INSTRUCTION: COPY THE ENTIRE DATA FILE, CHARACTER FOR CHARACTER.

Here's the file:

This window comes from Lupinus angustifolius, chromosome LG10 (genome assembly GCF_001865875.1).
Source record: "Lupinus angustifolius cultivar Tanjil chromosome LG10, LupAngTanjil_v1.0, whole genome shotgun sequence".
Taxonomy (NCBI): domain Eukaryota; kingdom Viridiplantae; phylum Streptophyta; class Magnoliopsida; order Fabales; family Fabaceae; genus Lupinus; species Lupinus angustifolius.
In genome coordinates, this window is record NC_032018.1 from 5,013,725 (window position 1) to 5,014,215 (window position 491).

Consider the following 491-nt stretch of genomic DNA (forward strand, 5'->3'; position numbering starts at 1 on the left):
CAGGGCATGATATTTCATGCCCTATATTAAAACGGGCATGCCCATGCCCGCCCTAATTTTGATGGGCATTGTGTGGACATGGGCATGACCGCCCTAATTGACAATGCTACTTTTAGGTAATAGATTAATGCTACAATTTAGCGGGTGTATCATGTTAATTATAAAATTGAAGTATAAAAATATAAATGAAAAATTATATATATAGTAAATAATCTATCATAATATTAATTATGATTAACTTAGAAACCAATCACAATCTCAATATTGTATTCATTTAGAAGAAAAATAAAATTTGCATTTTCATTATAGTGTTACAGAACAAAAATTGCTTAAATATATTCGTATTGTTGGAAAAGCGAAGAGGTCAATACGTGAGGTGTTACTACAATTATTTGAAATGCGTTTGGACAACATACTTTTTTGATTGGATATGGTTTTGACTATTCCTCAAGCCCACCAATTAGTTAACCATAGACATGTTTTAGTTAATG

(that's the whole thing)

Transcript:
This window comes from Lupinus angustifolius, chromosome LG10 (genome assembly GCF_001865875.1).
Source record: "Lupinus angustifolius cultivar Tanjil chromosome LG10, LupAngTanjil_v1.0, whole genome shotgun sequence".
Taxonomy (NCBI): domain Eukaryota; kingdom Viridiplantae; phylum Streptophyta; class Magnoliopsida; order Fabales; family Fabaceae; genus Lupinus; species Lupinus angustifolius.
In genome coordinates, this window is record NC_032018.1 from 5,013,725 (window position 1) to 5,014,215 (window position 491).

Consider the following 491-nt stretch of genomic DNA (forward strand, 5'->3'; position numbering starts at 1 on the left):
CAGGGCATGATATTTCATGCCCTATATTAAAACGGGCATGCCCATGCCCGCCCTAATTTTGATGGGCATTGTGTGGACATGGGCATGACCGCCCTAATTGACAATGCTACTTTTAGGTAATAGATTAATGCTACAATTTAGCGGGTGTATCATGTTAATTATAAAATTGAAGTATAAAAATATAAATGAAAAATTATATATATAGTAAATAATCTATCATAATATTAATTATGATTAACTTAGAAACCAATCACAATCTCAATATTGTATTCATTTAGAAGAAAAATAAAATTTGCATTTTCATTATAGTGTTACAGAACAAAAATTGCTTAAATATATTCGTATTGTTGGAAAAGCGAAGAGGTCAATACGTGAGGTGTTACTACAATTATTTGAAATGCGTTTGGACAACATACTTTTTTGATTGGATATGGTTTTGACTATTCCTCAAGCCCACCAATTAGTTAACCATAGACATGTTTTAGTTAATG